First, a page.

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It’s a bold marketing move, a show of cards that doesn’t happen too often in the business world.
In the last month, Crestwood Supermarket cashiers have begun slipping fliers into bags and posting fliers with a stark statement in capital letters.
“PLEASE USE US -or- LOSE US!”
Owner John Mouser is not one to fear change. He has been ahead of the curve throughout his career — the first grocery in the county open past 6 p.m., the first open on Sunday, the first 24-hour store, the first to accept credit cards, the first to scan items. And he is not afraid of a little competition — Kelly’s, Beard’s and several other independent stores competed with him, when he first opened his doors in 1969. Winn-Dixie opened down the road since then. He’s outlasted them all.
But the changes of the last decade may mount up to be too large.
The growth of Crestwood has largely missed him, with the greatest concentrations near the Jefferson County line and along the Ky. 329 Bypass. And with that is a change in mindset, focused around Jefferson County instead of Crestwood.
Recently a woman came into his store after living near the bypass for 10 months. She remarked that until she received an ad from the supermarket on her door, she had never ventured into the town of Crestwood.
“10 months and she didn’t even know it existed,” he said.
Mouser still has a cadre of longtime customers that he greets by name as he hands them a shopping cart or wanders the aisles, helping shoppers locate items.
But instead of those customers having four kids at home like they did 20 years ago, now they just have a cat, and they don’t need as many groceries, Mouser said.
Most of the new residents of Crestwood fall somewhere between loyal and oblivious.
“They want us to be here for their convenience, but as for being their supermarket — we’re not,” he said.
Other than a lifestyle centered around Jefferson County, the main culprit is Wal-Mart, he said. Kroger doesn’t bother him.
“Kroger is good, clean competition. We can survive against Kroger,” he said. But Wal-Mart has changed the whole distribution and pricing process. It can afford to underprice a grocery item for a period of time, and make up the difference in other merchandise, he said. It sells a 12-pack of soft drinks cheaper than Mouser purchases wholesale because of its clout with soft-drink companies.
“I’ve always had competition, but Wal-Mart is a different sort of competition,” he said.
In a business with a razor thin profit margin and trending downward, two more events brought the situation to a head.
The first was construction of Walgreens — not so much the competition as the actual construction. While Walgreens was building, the supermarket had an entrance blocked and only five parking spaces.
“It hurt us tremendously,” Mouser said.
And in mid-September, a windstorm and subsequent power outage caused more than $106,000 worth of food to rot.
So it comes to this, the marketing pitch of “please use us or lose us.”
The flier reads, “Dear Customer, The windstorm of 2008 caused us all a great loss.
“We lost ALL of our perishables, and our insurance was not enough to cover our loss.
“We need and appreciate your business. We have been a part of this great community for 40 years, and for us to remain your hometown supermarket we need your support. Please, use us for your shopping needs or we may be forced to close our doors.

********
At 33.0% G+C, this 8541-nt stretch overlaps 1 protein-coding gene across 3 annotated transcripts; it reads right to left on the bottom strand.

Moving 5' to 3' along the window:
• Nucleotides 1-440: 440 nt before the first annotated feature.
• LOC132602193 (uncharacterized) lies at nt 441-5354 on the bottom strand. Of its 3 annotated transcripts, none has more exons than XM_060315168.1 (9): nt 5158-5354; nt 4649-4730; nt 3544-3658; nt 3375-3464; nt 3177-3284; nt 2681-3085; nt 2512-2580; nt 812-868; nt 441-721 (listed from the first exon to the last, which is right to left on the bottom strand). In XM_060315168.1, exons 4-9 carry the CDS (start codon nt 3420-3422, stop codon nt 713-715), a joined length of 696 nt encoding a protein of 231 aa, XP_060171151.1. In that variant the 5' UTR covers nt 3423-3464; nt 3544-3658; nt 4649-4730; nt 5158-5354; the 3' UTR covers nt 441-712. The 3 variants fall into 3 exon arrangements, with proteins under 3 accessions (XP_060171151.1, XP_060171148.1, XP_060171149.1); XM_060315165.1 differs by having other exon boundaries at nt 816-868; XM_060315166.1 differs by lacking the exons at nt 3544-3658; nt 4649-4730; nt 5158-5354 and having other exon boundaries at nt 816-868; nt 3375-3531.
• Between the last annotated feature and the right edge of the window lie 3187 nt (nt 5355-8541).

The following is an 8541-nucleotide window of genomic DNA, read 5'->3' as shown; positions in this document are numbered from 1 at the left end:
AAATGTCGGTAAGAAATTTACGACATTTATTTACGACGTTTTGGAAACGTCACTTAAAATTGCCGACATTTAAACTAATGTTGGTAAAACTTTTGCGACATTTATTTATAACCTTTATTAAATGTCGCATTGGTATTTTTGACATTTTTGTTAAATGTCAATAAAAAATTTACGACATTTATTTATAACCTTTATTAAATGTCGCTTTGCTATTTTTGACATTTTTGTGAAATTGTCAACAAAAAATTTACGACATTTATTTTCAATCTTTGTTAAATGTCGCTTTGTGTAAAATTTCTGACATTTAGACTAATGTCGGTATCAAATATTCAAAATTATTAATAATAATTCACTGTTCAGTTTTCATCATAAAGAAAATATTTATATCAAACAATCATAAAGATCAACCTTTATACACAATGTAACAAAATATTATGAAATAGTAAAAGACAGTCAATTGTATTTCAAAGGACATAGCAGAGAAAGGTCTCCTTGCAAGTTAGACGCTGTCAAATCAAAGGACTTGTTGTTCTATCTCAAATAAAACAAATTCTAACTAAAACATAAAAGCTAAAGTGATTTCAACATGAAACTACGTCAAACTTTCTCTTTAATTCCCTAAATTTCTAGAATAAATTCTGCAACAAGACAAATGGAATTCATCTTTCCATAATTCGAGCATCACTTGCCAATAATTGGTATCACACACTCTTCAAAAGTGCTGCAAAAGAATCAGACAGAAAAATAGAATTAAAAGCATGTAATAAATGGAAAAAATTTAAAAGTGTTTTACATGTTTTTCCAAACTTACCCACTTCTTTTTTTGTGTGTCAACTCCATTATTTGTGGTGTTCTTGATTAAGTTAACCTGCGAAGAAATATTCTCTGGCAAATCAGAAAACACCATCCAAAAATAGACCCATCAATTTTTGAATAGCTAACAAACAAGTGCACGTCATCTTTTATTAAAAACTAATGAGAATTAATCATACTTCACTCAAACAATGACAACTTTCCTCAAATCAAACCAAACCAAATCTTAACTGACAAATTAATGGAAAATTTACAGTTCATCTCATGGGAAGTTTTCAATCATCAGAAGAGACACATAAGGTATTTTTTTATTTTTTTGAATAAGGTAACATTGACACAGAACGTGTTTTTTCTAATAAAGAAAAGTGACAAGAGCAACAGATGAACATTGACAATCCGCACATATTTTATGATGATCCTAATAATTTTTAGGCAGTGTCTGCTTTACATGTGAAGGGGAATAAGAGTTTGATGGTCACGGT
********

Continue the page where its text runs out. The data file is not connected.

“Thanks for your years of support and hopefully many more... Please pass this on to a friend so that we may continue to be a part of this great community.
“PLEASE USE US -or- LOSE US!
Thanks, Your friends and family of the Crestwood Supermarket.”
After taking such a hit, Mouser decided he needed to close the store at night, breaking 36 years of 24-hour convenience.
Denise Graham is one of those shoppers who falls between loyal and oblivious. She has lived in Briar Hill for three years, long enough that she calls the store Crestwood IGA.
She feels a strong connection to the community that welcomed her family with open arms and homemade pies before the boxes were unpacked, but not a connection to Crestwood Supermarket.
She said if she is mid-recipe and needs an ingredient, she’ll run to the supermarket, or she’ll stop as she’s headed to pick up one of her sons from school.
But she does most of her shopping at Meijer and Costco, she said. They have more variety and cheaper prices, she said. With three hungry boys and a husband to feed, price is paramount. She likes to spend her money in Oldham County, she said, but businesses can’t expect her to pay more money.
Her neighbor is a die-hard IGA shopper, she said. And without children at home, price is not as big of an issue for her neighbor, Graham said. Her neighbor likes going to a place where the butcher knows her name.
Graham said she feels the same way about Stoess Hardware as she does about the supermarket. If all she needs is a can of spray paint or a paintbrush, she’ll run to Stoess. It’s not worth the hassle and gas of going into Louisville.
“40 or 50 cents doesn’t make that big of a deal,” she said.
She could actually get a paint brush $1.50 cheaper at Stoess, although other products, such as lumber, are more expensive, according to a price survey by The Oldham Era.
Clayton Stoess Jr., manager of Stoess Hardware and the owner of Crestwood Manor, which includes the supermarket building, said perceptions like Graham’s are something he constantly battles. He said his prices are competitive with Home Depot and Lowe’s.
He knows he can’t just expect people to shop locally, they have to offer a good price in comparison to the big box stores. He hopes they also can beat those stores in terms of convenience and customer service, or they’re not doing their job.
Mouser said one advantage of a smaller store is how long it takes to shop.
“There’s more to a retail business than price,” he said. For one, a customer doesn’t have to spend an hour and walk a mile just to pick up 10 items in his store, he said.
Stoess’ business has survived since 1902 when his grandfather, Milton A. Stoess, founded it. You could call it a Pop and Pop and Pop store. Clayton Jr.’s father, Clayton Stoess Sr. still comes to the office every day at age 90. Stoess Jr.’s son-in-law also works in the store.
Like Mouser, Stoess Hardware’s business depends on a loyal longtime customer base. While his sales to contractors have steadily increased, he has had trouble reaching newer homeowners in the community. Many of them move to South Oldham from Louisville and maintain their old shopping habits, he said, or work in Louisville and shop there before coming home.